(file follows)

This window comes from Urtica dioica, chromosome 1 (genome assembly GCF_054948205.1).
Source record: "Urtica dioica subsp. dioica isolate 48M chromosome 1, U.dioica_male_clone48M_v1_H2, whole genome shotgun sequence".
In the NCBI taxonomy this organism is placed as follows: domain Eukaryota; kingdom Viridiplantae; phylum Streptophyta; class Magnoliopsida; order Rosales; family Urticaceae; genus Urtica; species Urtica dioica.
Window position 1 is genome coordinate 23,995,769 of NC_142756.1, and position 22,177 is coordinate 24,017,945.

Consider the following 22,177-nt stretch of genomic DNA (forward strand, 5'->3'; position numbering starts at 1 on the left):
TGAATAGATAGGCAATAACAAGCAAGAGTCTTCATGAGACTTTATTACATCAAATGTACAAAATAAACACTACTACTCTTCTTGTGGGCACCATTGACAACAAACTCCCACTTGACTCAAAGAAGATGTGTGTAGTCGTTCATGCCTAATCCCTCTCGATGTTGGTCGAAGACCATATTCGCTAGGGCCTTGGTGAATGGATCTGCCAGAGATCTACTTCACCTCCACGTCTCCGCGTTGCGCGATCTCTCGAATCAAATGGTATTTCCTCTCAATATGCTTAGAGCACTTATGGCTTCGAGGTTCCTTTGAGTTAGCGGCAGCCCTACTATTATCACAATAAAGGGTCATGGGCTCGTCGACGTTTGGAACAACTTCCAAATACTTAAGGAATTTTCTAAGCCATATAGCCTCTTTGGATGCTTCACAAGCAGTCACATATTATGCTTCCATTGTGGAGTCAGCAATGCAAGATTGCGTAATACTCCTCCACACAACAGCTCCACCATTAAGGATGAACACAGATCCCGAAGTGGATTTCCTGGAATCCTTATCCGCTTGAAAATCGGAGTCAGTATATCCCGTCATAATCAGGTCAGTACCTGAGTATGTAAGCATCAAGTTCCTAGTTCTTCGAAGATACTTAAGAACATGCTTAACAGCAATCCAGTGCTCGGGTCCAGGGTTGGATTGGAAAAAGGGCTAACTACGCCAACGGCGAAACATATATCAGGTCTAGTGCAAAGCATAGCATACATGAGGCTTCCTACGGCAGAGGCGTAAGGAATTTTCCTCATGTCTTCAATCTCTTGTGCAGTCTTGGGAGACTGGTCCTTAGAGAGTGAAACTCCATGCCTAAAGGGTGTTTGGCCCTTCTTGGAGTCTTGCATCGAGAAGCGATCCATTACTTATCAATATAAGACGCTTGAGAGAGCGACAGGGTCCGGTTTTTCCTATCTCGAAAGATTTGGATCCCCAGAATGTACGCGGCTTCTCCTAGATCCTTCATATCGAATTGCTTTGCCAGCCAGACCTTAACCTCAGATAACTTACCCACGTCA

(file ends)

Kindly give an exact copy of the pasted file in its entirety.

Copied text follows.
This window comes from Urtica dioica, chromosome 1 (genome assembly GCF_054948205.1).
Source record: "Urtica dioica subsp. dioica isolate 48M chromosome 1, U.dioica_male_clone48M_v1_H2, whole genome shotgun sequence".
In the NCBI taxonomy this organism is placed as follows: domain Eukaryota; kingdom Viridiplantae; phylum Streptophyta; class Magnoliopsida; order Rosales; family Urticaceae; genus Urtica; species Urtica dioica.
Window position 1 is genome coordinate 23,995,769 of NC_142756.1, and position 22,177 is coordinate 24,017,945.

Consider the following 22,177-nt stretch of genomic DNA (forward strand, 5'->3'; position numbering starts at 1 on the left):
TGAATAGATAGGCAATAACAAGCAAGAGTCTTCATGAGACTTTATTACATCAAATGTACAAAATAAACACTACTACTCTTCTTGTGGGCACCATTGACAACAAACTCCCACTTGACTCAAAGAAGATGTGTGTAGTCGTTCATGCCTAATCCCTCTCGATGTTGGTCGAAGACCATATTCGCTAGGGCCTTGGTGAATGGATCTGCCAGAGATCTACTTCACCTCCACGTCTCCGCGTTGCGCGATCTCTCGAATCAAATGGTATTTCCTCTCAATATGCTTAGAGCACTTATGGCTTCGAGGTTCCTTTGAGTTAGCGGCAGCCCTACTATTATCACAATAAAGGGTCATGGGCTCGTCGACGTTTGGAACAACTTCCAAATACTTAAGGAATTTTCTAAGCCATATAGCCTCTTTGGATGCTTCACAAGCAGTCACATATTATGCTTCCATTGTGGAGTCAGCAATGCAAGATTGCGTAATACTCCTCCACACAACAGCTCCACCATTAAGGATGAACACAGATCCCGAAGTGGATTTCCTGGAATCCTTATCCGCTTGAAAATCGGAGTCAGTATATCCCGTCATAATCAGGTCAGTACCTGAGTATGTAAGCATCAAGTTCCTAGTTCTTCGAAGATACTTAAGAACATGCTTAACAGCAATCCAGTGCTCGGGTCCAGGGTTGGATTGGAAAAAGGGCTAACTACGCCAACGGCGAAACATATATCAGGTCTAGTGCAAAGCATAGCATACATGAGGCTTCCTACGGCAGAGGCGTAAGGAATTTTCCTCATGTCTTCAATCTCTTGTGCAGTCTTGGGAGACTGGTCCTTAGAGAGTGAAACTCCATGCCTAAAGGGTGTTTGGCCCTTCTTGGAGTCTTGCATCGAGAAGCGATCCATTACTTATCAATATAAGACGCTTGAGAGAGCGACAGGGTCCGGTTTTTCCTATCTCGAAAGATTTGGATCCCCAGAATGTACGCGGCTTCTCCTAGATCCTTCATATCGAATTGCTTTGCCAGCCAGACCTTAACCTCAGATAACTTACCCACGTCA